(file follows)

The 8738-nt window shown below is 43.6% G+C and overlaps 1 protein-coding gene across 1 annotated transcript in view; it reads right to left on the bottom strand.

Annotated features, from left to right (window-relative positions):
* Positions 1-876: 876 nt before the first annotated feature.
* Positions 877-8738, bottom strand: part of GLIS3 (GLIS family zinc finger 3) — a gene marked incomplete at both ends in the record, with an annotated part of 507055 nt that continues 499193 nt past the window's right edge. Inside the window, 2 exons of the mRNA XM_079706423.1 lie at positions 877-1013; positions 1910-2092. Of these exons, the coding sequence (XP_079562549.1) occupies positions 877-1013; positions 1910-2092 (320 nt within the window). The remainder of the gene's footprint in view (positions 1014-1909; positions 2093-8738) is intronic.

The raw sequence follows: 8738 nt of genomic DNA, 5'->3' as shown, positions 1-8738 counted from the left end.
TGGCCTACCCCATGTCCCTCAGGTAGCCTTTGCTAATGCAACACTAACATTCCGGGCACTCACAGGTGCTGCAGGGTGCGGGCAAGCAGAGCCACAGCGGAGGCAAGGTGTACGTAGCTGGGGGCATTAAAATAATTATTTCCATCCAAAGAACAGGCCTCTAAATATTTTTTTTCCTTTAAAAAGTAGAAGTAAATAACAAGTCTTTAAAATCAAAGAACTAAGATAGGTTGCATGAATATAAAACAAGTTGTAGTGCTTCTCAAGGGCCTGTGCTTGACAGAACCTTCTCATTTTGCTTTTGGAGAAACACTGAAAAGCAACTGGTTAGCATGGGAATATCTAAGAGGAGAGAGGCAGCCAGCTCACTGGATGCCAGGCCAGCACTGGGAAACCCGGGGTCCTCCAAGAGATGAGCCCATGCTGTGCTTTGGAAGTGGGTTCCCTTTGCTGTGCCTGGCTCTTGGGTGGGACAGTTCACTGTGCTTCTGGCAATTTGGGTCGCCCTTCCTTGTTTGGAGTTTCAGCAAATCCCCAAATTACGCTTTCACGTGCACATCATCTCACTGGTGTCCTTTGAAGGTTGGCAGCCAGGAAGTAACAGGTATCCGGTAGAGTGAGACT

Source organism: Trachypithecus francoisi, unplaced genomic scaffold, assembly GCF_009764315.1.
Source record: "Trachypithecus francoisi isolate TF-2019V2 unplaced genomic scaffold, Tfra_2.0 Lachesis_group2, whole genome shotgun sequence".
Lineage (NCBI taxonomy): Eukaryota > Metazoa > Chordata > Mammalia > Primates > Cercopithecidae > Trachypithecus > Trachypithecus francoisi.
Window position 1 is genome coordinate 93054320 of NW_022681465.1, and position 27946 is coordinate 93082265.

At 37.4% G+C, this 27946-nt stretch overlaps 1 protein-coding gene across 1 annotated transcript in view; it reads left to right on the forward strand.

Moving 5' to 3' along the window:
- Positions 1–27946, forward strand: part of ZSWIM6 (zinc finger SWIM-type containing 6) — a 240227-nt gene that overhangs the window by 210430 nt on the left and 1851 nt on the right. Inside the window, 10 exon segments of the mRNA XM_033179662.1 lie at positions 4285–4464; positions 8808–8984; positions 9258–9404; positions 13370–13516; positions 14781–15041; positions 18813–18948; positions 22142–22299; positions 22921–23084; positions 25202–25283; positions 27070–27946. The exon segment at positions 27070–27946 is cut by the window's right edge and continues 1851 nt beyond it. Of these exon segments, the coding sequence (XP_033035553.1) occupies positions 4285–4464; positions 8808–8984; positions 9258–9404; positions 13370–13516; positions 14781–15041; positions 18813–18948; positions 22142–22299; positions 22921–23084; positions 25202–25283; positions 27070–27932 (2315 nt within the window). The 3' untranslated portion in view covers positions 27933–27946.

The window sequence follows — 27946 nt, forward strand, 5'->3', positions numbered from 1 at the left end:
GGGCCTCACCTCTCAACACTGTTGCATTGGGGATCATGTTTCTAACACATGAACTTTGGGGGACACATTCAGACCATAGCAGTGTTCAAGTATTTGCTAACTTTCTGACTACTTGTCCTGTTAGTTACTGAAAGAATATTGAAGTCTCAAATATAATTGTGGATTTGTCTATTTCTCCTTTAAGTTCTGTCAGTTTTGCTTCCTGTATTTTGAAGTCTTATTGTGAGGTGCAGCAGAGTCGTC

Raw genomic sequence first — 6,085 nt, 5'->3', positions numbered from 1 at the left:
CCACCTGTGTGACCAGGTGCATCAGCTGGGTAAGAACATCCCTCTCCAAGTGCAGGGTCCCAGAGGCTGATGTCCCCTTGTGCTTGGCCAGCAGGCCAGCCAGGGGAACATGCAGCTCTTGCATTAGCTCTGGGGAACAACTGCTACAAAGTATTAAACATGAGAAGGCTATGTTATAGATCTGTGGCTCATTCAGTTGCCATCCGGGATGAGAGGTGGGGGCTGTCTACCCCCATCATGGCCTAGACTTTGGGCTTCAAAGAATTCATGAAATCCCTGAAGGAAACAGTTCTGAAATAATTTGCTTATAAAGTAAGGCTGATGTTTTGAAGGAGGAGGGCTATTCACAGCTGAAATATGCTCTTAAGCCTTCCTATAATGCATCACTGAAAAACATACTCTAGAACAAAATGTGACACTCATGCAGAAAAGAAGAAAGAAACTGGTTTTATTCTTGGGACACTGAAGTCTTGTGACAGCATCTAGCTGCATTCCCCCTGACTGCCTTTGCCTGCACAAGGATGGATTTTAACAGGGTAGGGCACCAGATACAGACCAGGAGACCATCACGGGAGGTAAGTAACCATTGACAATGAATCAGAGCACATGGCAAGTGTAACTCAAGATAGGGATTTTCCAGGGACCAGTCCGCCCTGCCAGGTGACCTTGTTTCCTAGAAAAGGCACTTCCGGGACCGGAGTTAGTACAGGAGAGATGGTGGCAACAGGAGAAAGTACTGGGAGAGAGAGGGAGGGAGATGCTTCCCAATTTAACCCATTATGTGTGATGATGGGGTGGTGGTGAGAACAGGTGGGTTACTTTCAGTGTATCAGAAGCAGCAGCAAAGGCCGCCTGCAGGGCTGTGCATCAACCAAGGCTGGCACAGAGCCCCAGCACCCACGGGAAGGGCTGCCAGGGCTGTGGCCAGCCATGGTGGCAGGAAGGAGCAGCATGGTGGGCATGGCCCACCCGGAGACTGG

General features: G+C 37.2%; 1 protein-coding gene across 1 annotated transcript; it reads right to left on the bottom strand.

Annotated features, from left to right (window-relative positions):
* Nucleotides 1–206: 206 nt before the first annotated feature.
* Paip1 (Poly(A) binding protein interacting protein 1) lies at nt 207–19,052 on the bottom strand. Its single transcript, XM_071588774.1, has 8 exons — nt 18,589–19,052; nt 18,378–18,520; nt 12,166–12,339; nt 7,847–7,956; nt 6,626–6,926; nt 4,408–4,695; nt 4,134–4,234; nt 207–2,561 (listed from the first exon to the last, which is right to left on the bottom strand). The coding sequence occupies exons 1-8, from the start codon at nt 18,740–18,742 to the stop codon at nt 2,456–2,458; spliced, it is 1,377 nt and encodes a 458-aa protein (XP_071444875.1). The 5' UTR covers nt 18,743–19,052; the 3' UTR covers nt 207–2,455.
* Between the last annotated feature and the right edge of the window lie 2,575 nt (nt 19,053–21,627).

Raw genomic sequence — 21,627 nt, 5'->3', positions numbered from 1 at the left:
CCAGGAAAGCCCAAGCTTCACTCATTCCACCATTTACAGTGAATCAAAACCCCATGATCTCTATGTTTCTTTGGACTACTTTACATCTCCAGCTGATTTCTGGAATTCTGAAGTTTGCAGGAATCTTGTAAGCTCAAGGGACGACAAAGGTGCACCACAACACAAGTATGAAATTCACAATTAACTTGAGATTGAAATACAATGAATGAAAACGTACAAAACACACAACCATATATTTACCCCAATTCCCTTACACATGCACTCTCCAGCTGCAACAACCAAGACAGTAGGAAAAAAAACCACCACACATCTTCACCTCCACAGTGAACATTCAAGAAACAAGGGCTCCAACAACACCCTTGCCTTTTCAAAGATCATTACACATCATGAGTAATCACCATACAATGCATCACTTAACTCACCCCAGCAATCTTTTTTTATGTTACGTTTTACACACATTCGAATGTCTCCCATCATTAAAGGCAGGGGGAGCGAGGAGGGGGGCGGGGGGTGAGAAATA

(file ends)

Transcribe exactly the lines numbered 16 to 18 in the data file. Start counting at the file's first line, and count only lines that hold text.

Raw genomic sequence first — 6,085 nt, 5'->3', positions numbered from 1 at the left:
CCACCTGTGTGACCAGGTGCATCAGCTGGGTAAGAACATCCCTCTCCAAGTGCAGGGTCCCAGAGGCTGATGTCCCCTTGTGCTTGGCCAGCAGGCCAGCCAGGGGAACATGCAGCTCTTGCATTAGCTCTGGGGAACAACTGCTACAAAGTATTAAACATGAGAAGGCTATGTTATAGATCTGTGGCTCATTCAGTTGCCATCCGGGATGAGAGGTGGGGGCTGTCTACCCCCATCATGGCCTAGACTTTGGGCTTCAAAGAATTCATGAAATCCCTGAAGGAAACAGTTCTGAAATAATTTGCTTATAAAGTAAGGCTGATGTTTTGAAGGAGGAGGGCTATTCACAGCTGAAATATGCTCTTAAGCCTTCCTATAATGCATCACTGAAAAACATACTCTAGAACAAAATGTGACACTCATGCAGAAAAGAAGAAAGAAACTGGTTTTATTCTTGGGACACTGAAGTCTTGTGACAGCATCTAGCTGCATTCCCCCTGACTGCCTTTGCCTGCACAAGGATGGATTTTAACAGGGTAGGGCACCAGATACAGACCAGGAGACCATCACGGGAGGTAAGTAACCATTGACAATGAATCAGAGCACATGGCAAGTGTAACTCAAGATAGGGATTTTCCAGGGACCAGTCCGCCCTGCCAGGTGACCTTGTTTCCTAGAAAAGGCACTTCCGGGACCGGAGTTAGTACAGGAGAGATGGTGGCAACAGGAGAAAGTACTGGGAGAGAGAGGGAGGGAGATGCTTCCCAATTTAACCCATTATGTGTGATGATGGGGTGGTGGTGAGAACAGGTGGGTTACTTTCAGTGTATCAGAAGCAGCAGCAAAGGCCGCCTGCAGGGCTGTGCATCAACCAAGGCTGGCACAGAGCCCCAGCACCCACGGGAAGGGCTGCCAGGGCTGTGGCCAGCCATGGTGGCAGGAAGGAGCAGCATGGTGGGCATGGCCCACCCGGAGACTGG

General features: G+C 37.2%; 1 protein-coding gene across 1 annotated transcript; it reads right to left on the bottom strand.